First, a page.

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Infographic | The Children Who Wait

Strabismus

Medical Strabismus

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  Written by Raymond Areaux on 21 Jan 2015

Strabismus is a vision problem where the eyes are not aligned. There are different types of strabismus, but the more common types are what are sometimes referred to as "crossed eyes" or "lazy eye". There are a few associations and direct causes, but often the underlying cause is unknown. The fundamental problem is that the muscles of each eye are not working together to correctly align the eyes and focus the vision. This can be seen on photographs as an asymmetric displacement of the light reflex from a camera flash on each eye. Sometimes children try to compensate by squinting, closing one eye, and/or tilting their heads. This can lead to decreased vision in one or both eyes calls amblyopia and can result in permanent visual impairment if not treated in early childhood. Strabismus and amblyopia occurs in about 4% of children under 6 years old.

A common problem after adoption is that we are often missing information about prenatal exposures and family history. Specifically, alcohol exposure and fetal alcohol syndrome is associated with strabismus and other eye problems in multiple studies1-3. One study in Eastern European adoptees, an area with historically high rates of alcohol exposure, showed that 32% of adoptees had strabismus and 78% had abnormal eye diagnoses4. We are further concerned for children from countries like Korea that have seen a sharp increase in the number of alcohol exposed children. If there is known alcohol exposure, then strabismus may be a marker for alcohol-induced birth defects rather than an isolated pediatric issue.

There are also many syndromes that are associated with strabismus like Albinism, William's syndrome5, fetal valproate exposure6, and Down syndrome7, so it is important to review medical information with an experienced practitioner who can recognize potential associations.

There are several treatment options for strabismus including glasses, eye patching, eye exercises, eye drops, and eye muscle surgery. Each child demands different combinations of these interventions depending on their pattern of strabismus and severity of visual loss. The earlier the child is treated, the better the prognosis for a good visual outcome. Most children with strabismus can read, drive, and do normal daily activities with adequate treatment.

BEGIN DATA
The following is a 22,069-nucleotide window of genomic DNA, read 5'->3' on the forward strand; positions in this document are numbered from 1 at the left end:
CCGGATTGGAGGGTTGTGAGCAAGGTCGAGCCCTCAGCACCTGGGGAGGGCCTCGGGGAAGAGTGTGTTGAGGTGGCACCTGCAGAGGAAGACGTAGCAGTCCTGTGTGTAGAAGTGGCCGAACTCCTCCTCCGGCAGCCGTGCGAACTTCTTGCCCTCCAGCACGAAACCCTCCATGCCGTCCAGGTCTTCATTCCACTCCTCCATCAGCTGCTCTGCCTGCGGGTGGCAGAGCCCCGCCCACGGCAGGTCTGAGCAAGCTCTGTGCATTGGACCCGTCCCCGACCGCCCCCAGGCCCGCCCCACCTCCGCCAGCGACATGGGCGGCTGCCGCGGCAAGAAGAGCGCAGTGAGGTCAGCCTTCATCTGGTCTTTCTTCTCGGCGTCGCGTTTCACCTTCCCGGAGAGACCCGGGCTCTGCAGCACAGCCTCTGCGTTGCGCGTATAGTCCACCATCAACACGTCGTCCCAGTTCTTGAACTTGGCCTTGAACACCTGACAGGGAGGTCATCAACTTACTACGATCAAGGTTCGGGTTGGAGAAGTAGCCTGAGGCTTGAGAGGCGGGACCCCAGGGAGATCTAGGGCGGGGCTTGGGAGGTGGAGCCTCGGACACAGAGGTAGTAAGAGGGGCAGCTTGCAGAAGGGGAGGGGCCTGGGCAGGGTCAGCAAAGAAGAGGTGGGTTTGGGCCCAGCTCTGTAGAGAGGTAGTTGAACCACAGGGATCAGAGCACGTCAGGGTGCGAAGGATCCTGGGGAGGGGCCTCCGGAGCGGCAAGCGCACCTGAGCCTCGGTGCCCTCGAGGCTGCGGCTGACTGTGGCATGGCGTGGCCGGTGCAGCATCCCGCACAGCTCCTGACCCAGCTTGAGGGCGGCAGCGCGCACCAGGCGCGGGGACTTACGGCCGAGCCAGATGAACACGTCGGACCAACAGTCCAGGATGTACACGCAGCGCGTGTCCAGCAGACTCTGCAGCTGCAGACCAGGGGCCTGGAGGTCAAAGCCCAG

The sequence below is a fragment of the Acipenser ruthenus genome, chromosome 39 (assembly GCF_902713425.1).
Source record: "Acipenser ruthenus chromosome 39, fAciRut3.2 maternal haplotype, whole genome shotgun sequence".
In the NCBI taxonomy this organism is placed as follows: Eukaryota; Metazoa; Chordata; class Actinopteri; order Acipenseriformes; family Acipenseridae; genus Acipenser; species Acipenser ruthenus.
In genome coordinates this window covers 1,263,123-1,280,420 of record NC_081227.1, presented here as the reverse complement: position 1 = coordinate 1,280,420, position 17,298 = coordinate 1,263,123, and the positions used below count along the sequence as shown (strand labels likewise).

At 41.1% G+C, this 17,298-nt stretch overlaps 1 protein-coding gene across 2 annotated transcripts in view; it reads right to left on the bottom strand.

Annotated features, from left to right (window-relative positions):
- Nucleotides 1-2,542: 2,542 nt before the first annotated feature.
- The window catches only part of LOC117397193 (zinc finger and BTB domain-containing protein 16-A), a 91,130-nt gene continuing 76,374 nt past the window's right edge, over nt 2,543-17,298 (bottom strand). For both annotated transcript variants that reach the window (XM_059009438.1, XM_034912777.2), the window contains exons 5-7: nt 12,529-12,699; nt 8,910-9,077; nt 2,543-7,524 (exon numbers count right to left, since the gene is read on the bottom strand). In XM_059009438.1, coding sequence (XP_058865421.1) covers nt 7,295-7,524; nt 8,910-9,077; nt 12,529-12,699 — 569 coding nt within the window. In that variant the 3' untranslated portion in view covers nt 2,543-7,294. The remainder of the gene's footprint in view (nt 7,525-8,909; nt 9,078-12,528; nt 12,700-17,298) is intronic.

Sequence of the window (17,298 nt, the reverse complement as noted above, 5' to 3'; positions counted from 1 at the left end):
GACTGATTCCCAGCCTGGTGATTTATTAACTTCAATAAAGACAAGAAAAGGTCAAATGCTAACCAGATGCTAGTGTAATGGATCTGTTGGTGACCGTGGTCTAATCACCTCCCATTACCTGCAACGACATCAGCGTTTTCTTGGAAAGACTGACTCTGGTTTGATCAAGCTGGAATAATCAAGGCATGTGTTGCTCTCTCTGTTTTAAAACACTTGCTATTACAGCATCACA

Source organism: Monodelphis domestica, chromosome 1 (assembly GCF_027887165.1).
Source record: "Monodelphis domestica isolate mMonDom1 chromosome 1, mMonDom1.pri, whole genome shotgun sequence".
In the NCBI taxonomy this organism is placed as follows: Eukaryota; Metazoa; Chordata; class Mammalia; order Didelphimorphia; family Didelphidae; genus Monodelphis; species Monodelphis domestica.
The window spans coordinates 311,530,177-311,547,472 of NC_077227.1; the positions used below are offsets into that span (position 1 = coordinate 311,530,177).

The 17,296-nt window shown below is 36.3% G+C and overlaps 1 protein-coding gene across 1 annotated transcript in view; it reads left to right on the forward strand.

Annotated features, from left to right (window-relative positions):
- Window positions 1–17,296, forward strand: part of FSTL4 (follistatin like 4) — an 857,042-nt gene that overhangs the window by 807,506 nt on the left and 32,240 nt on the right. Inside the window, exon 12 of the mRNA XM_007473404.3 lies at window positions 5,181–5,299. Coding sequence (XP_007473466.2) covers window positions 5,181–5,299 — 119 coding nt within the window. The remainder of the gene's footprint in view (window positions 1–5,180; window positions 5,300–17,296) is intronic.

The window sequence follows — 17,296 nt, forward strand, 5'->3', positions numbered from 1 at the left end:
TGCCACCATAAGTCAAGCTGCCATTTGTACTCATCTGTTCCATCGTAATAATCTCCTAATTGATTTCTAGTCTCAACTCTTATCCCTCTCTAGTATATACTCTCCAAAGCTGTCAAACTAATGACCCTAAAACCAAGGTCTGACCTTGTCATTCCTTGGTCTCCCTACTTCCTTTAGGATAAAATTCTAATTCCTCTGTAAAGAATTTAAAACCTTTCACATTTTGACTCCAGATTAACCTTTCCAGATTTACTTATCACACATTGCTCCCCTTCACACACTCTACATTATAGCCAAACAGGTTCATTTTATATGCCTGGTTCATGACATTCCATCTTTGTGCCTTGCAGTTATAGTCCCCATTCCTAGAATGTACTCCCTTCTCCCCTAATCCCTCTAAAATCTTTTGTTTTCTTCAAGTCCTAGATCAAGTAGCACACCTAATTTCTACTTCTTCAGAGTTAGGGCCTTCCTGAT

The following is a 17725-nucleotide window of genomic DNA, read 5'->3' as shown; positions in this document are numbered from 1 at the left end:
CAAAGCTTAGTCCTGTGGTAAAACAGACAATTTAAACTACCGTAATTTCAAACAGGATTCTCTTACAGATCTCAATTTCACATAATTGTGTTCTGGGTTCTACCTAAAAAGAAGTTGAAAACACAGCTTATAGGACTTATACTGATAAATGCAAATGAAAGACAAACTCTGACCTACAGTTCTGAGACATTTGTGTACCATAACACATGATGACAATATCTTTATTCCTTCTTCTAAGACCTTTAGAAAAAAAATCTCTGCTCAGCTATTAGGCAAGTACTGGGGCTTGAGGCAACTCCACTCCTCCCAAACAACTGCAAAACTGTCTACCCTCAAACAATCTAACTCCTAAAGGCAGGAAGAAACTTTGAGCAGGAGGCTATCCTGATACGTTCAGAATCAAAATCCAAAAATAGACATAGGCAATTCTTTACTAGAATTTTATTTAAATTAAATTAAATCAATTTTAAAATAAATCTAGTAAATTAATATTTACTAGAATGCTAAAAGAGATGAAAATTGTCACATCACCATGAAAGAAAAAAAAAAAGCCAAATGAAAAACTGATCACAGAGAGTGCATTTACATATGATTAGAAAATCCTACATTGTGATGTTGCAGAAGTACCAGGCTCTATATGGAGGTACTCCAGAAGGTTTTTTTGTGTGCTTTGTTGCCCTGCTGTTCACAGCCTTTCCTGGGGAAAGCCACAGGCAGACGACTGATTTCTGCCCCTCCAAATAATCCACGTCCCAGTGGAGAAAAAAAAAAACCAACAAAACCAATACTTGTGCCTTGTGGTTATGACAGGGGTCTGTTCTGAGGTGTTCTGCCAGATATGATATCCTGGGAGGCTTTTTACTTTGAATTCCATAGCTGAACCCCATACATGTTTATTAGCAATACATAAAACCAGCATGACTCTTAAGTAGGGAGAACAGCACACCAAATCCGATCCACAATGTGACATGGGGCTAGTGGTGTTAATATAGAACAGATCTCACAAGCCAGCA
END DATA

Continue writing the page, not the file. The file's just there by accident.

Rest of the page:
Summary:

*Strabismus is a common pediatric problem that can be treated.
*The child's vision should be tested by a pediatric ophthalmologist after arrival to his/her adoptive home.
*Discovering the underlying reason for strabismus may require screening and later testing for metabolic diseases, prenatal infections, genetic syndromes, etc. A child with strabismus from an area of high alcohol exposure can raise the potential for Fetal Alcohol Spectrum Disorder (FASD).
*A pediatric ophthalmologist can recommend and perform the correct combination of medical and surgical eye therapies as needed for each child's particular strabismus.

References

1. Stromland K. Ocular abnormalities in the fetal alcohol syndrome. Acta Ophthalmol Suppl. 1985; 171:1-50.

2. Hinzpeter EN, Renz S, Loser H. Eye manifestations of fetal alcohol syndrome. Klin Monbl Augenheilkd. 1992;200(1):33-38.

3. Stromland K, Pinazo-Duran MD. Ophthalmic involvement in the fetal alcohol syndrome: clinical and animal model studies. Alcohol and Alcoholism. 2002;37(1):2.

4. Gronlund M, Aring E, Hellstrom A, Landgren M, Stromland K. Visual and ocular findings in children adopted from eastern Europe. Br J Ophthalmol. 2004;88(11):1362.

5. Kapp ME, von Noorden GK, Jenkins R. Strabismus in Williams syndrome. Am J Ophthalmol. 1995;119(3):355-360.

6. DiLiberti JH, Farndon PA, Dennis NR, Curry CJR. The fetal valproate syndrome. Am J Med Genet. 2005;19(3):473-481.

7. Creff M, Woodhouse JM, Stewart RE, et al. Development of refractive error and strabismus in children with Down syndrome. Invest Ophthalmol Vis Sci. 2003;44(3):1023.

This article was generously shared by Dr. Judith Eckerle of the University of Minnesota, Adoption Medicine Clinic. Child referrals are becoming increasingly complex, and adoption medicine professionals are identifying many more children with special needs from all countries that participate in intercountry adoption, as well as from the United States. To help families prepare for these changes, Dr. Eckerle and other medical specialists are writing a book: Health Topics For Preadoptive Families.

 




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